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Dear brothers and sisters,

“Amen, I say to you,

among those born of women

there has been none greater than John the Baptist;

yet the least in the kingdom of heaven is greater than he,”

(Matthew 11:11).

 

          Our brother Matthew blesses us with the good news of the arrival of Jesus Christ our Savior, the Redeemer of mankind. His arrival is announced by John the Baptist in last Sunday’s gospel and today is doubted by the same John the Baptist.

          Matthew tackles head on the doubts we may have. He does not try to evade our questions, confusions, skepticism, and doubts. He teaches us not to fear them but to bring them to our Lord Jesus just as John the Baptist presented his own doubts and fears to our Lord from the dungeon of Herod’s palace.

          Notice how our Lord responds. He tells the disciples of John the Baptist to go back and tell him how the promises of God of the coming of the Messiah made through the prophet Isaiah are being fulfilled in the their midst: “the blind regain their sight, the lame walk, lepers are cleansed, the deaf hear, the dead are raised, and the poor have the good news proclaimed to them,” (Matthew 11:5).

          Matthew teaches us today that our Lord will always refer to Himself as the fulfillment of God’s promises in the Old Testament. We are being taught to see and understand the works of our Lord in our midst today in the light of His promises He made to our ancestors in the faith which are recorded in the Old Testament.

          Our Lord teaches the disciples of John the Baptist to never lose sight of writings in the law and prophets of the Old Testament for through them He was preparing humanity for His coming that they may then understand how He is working in our midst today.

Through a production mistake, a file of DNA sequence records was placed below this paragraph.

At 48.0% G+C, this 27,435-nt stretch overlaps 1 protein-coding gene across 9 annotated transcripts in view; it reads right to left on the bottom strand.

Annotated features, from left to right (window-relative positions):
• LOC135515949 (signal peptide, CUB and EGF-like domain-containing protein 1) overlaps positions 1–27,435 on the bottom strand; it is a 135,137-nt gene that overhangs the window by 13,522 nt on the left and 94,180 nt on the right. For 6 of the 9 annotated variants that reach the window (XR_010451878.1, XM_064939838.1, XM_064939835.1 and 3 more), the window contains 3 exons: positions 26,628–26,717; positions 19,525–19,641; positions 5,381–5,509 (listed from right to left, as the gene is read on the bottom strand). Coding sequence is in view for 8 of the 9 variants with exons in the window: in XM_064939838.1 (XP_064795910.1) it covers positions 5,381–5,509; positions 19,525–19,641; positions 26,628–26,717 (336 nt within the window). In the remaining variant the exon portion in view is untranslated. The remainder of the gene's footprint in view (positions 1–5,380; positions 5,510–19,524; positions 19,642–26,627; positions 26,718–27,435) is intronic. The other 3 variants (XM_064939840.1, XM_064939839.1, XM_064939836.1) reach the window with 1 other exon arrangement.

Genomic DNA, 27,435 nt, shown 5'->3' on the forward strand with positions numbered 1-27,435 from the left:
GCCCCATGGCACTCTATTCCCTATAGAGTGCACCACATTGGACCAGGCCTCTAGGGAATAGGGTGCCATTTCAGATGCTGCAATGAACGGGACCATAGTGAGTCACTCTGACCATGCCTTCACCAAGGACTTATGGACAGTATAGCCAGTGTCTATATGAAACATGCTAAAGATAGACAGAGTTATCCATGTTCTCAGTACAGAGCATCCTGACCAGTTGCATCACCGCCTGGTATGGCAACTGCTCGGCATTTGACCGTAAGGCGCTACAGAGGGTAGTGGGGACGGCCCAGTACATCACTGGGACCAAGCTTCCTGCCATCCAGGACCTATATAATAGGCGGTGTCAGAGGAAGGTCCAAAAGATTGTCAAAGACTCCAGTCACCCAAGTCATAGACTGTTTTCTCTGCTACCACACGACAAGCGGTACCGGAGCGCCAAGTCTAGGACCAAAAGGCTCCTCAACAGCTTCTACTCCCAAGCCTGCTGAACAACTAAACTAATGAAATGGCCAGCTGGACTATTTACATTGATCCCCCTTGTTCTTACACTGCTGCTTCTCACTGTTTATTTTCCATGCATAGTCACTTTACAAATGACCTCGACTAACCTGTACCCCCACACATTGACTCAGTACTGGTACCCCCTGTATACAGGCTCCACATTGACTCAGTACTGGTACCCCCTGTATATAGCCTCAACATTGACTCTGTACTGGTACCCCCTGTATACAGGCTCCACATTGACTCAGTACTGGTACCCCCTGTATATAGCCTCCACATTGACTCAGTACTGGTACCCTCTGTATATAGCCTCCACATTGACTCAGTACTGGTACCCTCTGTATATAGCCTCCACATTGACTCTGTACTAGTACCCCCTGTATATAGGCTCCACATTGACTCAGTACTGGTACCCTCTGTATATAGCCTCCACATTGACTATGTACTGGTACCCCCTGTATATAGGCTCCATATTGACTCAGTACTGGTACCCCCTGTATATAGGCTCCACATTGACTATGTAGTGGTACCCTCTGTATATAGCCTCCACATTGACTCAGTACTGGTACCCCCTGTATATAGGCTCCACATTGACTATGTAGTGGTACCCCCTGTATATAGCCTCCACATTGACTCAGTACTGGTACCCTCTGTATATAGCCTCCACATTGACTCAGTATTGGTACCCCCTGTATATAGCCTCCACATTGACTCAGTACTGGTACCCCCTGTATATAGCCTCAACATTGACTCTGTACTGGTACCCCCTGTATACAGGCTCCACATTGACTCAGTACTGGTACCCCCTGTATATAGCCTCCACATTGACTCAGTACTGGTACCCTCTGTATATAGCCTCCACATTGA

John the Baptist must have observed the fulfillment of his own words in his own life, words which we heard in last Sunday’s gospel: :Even now the ax lies at the root of the trees,” (Matthew 3:10). He too was being cut down at the root, he too was being pruned so that he too could bear fruit, the fruit of eternal life.

          Greatest as John the Baptist was among all born of women, among all human beings, he still needed pruning for the kingdom, to be pruned right down to the roots for the kingdom of heaven is reserved only for the least, the humble, the sinless, the pure, like the Immaculate Mary.

          So when we look about and see the trees of our individual lives and the life of our parishes, dioceses, communities, nations and the cosmos being cut down to the roots, Isaiah tells us in the first reading today, “Be strong, fear not! Here is your God, He comes with vindication; with divine recompense He comes to save you,” (Isaiah 35:4).

          Let us not forget Good Friday and Easter Sunday. He is being cut down to the roots with us. He is Immanuel, God with us and for us, dying with us and for us, rising with us and for us. Do not be afraid! – Fr. Simi.